3 Days and 5 Dives at Scorpion Anchorage, Santa Cruz Island

Great Dive Trips at Bargain Prices with the Sea Divers

[ Follow Ups ] [ Post Followup ] [ California Scuba Diving BBS ] [ FAQ ]

Posted by Frank Lukowski on August 15, 2009 at 18:40:53:

As we made our way across the channel, I knew conditions were going to be nice. The ocean was almost lake like, with very little swell. When we arrived at Scorpion Anchorageís pier I looked off the side to spot Garibaldi and various Rockfish swimming around the pylons. After packing all our gear the half mile to our campsite, I quickly setup my camera system and suited up. We tried our first dive over the left end of the cove heading towards the Sea Cave known as Marge Simpson, named for its silhouette. Patchy reefs over a sporadic kelp forest and sand channels were found on this dive. Pink and Red Gorgonians were abound, in very shallow water. Saw various Nudibranchís, including San Diego Dorid, Yellow Dorid and Spanish Shawls. Visibility was 15ft but lots of particulates plagued the water. For the last two summers before this Iíve experienced better visibility here, but was still quite ample for diving. On our way back I found a huge Lobster under a small ledge. It was one of the largest I've ever seen, its body was close to the girth of my thigh! This dive really put the Channel Island waters into perspective for me. Life you usually only see in the deeper depths on the Palos Verdes Peninsula was found in only 20ft of water.

On the second dive we descended directly below the pier and found a new Nudibranch species. My first Catalina Triopha's! Being a Nudibranch fiend I was really excited. The pier also hosted a variety of other invertebrate life and some interesting rockfish. We then headed into the cove and came across a sand barren. While free-diving here for the past two years, Iíve found huge adult Bat Rays. Some of the biggest specimens Iíve ever observed, close to a 5 or 6ft wing span. This year they were nowhere to be found. We did find a couple young ones but none of the large adults I am so used to finding here.

For our third dive we were going to try heading out on the right side of the cove, but luckily decided to make the long surface swim out to the closest Scorpion Rock. Turns out this Scorpion Rock lays in about 40ft of water and is part of a gorgeous under pinnacle system. This area was full of life. Schooling blacksmith, countless rockfish, Treefish, Calico Bass, Garibaldi and much more were found here. This is why I came here. This is true Channel Island diving at its best. Brittle, Bat and Fragile Stars were in every nook and cranny. Bluebanded and Black Eyed Gobies darted back and fourth on the pinnacle wall, making the cold inanimate rocks squirm with life. Large male Sheephead kept just out of direct sight, making sure to give us bubble breathing behemoths a wide berth. We spiraled around the pinnacle for most of the dive, only venturing off its extending reef system for a few minutes before surfacing. This was an extremely fulfilling dive for SpKelpDiver and me. It is one I will soon not forget.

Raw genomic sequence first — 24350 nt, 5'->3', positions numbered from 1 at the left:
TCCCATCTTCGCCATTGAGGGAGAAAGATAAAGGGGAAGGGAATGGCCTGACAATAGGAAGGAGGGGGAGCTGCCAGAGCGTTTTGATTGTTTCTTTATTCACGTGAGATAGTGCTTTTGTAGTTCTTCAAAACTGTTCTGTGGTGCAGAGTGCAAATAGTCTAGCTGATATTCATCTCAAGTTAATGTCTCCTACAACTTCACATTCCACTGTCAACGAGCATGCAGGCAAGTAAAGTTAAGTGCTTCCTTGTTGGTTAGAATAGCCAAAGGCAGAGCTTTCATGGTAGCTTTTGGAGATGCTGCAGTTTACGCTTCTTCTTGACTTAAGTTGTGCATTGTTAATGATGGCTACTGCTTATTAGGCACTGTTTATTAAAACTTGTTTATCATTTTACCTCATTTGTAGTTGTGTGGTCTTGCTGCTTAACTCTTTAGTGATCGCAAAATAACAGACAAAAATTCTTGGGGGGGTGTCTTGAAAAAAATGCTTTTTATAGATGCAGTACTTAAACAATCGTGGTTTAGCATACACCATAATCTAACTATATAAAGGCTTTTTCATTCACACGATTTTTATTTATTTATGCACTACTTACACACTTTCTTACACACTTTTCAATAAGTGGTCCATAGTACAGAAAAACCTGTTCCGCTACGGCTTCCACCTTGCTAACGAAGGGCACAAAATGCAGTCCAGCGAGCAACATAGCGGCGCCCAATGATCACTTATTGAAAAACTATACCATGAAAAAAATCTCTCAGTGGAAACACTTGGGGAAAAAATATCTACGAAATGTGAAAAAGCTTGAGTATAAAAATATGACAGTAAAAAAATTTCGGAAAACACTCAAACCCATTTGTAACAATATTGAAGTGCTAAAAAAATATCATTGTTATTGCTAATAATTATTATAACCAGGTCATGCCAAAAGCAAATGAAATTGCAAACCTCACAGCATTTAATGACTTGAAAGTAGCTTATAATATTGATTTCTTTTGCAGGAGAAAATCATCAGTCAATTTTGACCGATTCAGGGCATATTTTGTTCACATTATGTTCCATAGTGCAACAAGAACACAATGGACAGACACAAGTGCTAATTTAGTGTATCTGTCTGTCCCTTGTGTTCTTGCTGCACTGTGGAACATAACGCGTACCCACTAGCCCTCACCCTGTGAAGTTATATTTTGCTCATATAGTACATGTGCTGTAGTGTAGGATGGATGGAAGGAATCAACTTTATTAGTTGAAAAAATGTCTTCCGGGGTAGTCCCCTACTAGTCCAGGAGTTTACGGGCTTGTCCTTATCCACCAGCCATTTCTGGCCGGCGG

On our fourth dive we descended down just outside Scorpion Rock and hung around the outer extending reefs before heading 150 degrees toward shore. As we came into the shallows we hit another reef system in which we took a parallel heading towards Scorpion Anchorage. This reef system, though shallow, was very lush and full of life. We encountered a very friendly harbor seal which was kind of enough to perform some acrobatics for my camera. Another very enjoyable dive in this underwater paradise.

With only half a tank of air we decided for our final dive of the trip to head over to the shallow reef system on the right hand side of Scorpion Anchorage. This is where we encountered the playful harbor seal the day before. We found some very large adult Male Sheephead, but no seals. With our current heading keeping us too shallow, Charlie signaled to head directly out away from the Cliffside above. This dropped us down on to a lower reef system. This area was mostly an urchin barren, but we found some very large worms and other interesting creatures. Right before heading back into the shallows, we encountered a large pinnacle. We hung around for a few minutes before heading back into the cove.

While scuba diving was my main focus on the trip, itís only half of the story. When we werenít making bubbles, we spent our time kayaking through sea caves, hiking and free diving. On our free dives in the adjoining coves and inlets surrounding Scorpion Anchorage we encountered the best visibility of our trip. Between now and our next excursion, we are going to brush up on our scuba kayaking skills. That way we wonít be limited to scuba diving within swim distance of Scorpion. The trails around the Anchorage are spectacular. Charlie and his girlfriend headed out on the Potato harbor trail which we did last year together. This path leads you along the edge of the coastline and brings you to some spectacular overlooks. I on the other hand took the Scorpion loop trail which brings you deeper inland. This trail winds you past a Cypress grove, old ruins of a small oil derelict and brings you to some scenic overlooks of Smugglers cove and Montanan Mountain. Both Potato harbor and Scorpion loop trails are two hikes no camper at Santa Cruz should miss. On our second night there we were blessed with a 45 minute window of clear skies in which we observed several shooting stars. Itís these types of experiences which make life worth living.

Iíve attached a link to my video as well as some pictures below:

Follow Ups:

Optional Link URL:
Optional Link Title:
Optional Image URL:
Post Background Color: White     Black
Post Area Page Width: Normal   Full
You must type in the
scrambled text key to
the right.
This is required to
help prevent spam bots
from flooding this BBS.
Text Key: